Reactivity-Based Probe of the Iron(II)-Dependent Interactome Identifies New Cellular Modulators of Ferroptosis.
Journal of the American Chemical Society
Ferroptosis is an iron-dependent form of cell death resulting from loss or inhibition of cellular machinery that protects from the accumulation of lipid hydroperoxides. Ferroptosis likely serves a tumor suppressing function in normal cellular homeostasis, but certain cancers exploit and become highly dependent on specific nodes of the pathway, presumably to survive under conditions of increased oxidative stress and elevated labile ferrous iron levels. Here we introduce Ferroptosis Inducing Peroxide for Chemoproteomics-1 (FIPC-1), a reactivity-based probe that couples Fenton-type reaction with ferrous iron to subsequent protein labeling via concomitant carbon-centered radical generation. We show that FIPC-1 induces ferroptosis in susceptible cell types and labels cellular proteins in an iron-dependent fashion. Use of FIPC-1 in a quantitative chemoproteomics workflow reproducibly enriched protein targets in the thioredoxin, oxidoreductase, and protein disulfide isomerase (PDI) families, among others. In further interrogating the saturable targets of FIPC-1, we identified the PDI family member P4HB and the functionally uncharacterized protein NT5DC2, a member of the haloacid dehalogenase (HAD) superfamily, as previously unrecognized modulators of ferroptosis. Knockdown of these target genes sensitized cells to known ferroptosis inducers, while PACMA31, a previously reported inhibitor of P4HB, directly induced ferroptosis and was highly synergistic with erastin. Overall, this study introduces a new reactivity-based probe of the ferrous iron-dependent interactome and uncovers new targets for the therapeutic modulation of ferroptosis.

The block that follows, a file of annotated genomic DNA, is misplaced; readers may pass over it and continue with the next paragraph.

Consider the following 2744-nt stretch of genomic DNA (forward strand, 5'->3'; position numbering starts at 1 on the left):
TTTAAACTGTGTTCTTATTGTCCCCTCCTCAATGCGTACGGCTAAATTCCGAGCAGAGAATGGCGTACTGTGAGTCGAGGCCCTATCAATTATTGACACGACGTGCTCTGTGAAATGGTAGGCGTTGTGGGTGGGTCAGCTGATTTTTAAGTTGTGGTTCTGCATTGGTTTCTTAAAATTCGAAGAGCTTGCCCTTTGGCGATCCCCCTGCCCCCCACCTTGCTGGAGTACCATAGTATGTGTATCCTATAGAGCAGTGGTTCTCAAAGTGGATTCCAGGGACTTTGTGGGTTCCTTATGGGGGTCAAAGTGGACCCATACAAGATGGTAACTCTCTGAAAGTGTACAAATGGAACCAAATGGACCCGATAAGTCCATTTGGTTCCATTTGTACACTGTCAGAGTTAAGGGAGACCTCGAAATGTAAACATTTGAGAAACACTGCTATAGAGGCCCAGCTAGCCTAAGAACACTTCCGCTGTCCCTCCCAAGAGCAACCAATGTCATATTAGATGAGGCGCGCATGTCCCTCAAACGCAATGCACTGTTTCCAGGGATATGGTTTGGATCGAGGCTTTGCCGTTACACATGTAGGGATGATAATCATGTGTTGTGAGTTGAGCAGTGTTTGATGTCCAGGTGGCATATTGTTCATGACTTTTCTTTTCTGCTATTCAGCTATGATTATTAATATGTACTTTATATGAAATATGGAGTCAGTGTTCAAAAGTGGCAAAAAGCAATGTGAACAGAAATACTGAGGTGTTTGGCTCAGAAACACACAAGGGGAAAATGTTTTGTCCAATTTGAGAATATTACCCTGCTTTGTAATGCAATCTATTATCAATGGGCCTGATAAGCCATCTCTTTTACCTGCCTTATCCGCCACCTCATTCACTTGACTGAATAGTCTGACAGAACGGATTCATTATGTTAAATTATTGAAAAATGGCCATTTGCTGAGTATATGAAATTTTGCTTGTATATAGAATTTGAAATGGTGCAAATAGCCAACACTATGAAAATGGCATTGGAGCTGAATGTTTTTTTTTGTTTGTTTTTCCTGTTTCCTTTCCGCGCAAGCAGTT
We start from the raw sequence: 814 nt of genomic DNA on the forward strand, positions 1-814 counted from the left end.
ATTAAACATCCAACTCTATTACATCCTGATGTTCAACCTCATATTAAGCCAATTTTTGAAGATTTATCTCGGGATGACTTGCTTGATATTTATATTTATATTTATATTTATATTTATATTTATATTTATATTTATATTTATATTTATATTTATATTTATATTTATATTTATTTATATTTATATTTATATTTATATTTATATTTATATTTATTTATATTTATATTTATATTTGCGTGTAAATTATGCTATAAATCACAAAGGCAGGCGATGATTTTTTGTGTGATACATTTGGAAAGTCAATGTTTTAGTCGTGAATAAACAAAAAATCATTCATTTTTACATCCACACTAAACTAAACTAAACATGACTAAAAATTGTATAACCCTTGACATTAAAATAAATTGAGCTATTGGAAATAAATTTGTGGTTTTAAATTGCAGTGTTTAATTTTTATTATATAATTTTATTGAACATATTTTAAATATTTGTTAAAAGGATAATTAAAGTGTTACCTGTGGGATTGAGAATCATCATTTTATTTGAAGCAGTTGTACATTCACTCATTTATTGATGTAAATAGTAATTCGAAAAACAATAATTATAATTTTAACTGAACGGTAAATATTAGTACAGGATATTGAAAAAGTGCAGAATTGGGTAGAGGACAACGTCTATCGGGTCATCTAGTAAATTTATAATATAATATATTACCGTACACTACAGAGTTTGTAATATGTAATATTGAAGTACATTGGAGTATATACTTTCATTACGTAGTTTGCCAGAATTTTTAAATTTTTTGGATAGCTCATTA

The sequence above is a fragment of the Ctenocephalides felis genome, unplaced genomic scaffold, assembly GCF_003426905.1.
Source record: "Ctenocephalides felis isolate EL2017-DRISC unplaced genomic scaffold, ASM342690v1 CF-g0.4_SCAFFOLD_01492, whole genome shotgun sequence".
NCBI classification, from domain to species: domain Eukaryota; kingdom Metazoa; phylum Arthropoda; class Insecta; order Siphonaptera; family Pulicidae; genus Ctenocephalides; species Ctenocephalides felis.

View details for DOI 10.1021/jacs.0c06709
View details for PubMedID 33124817
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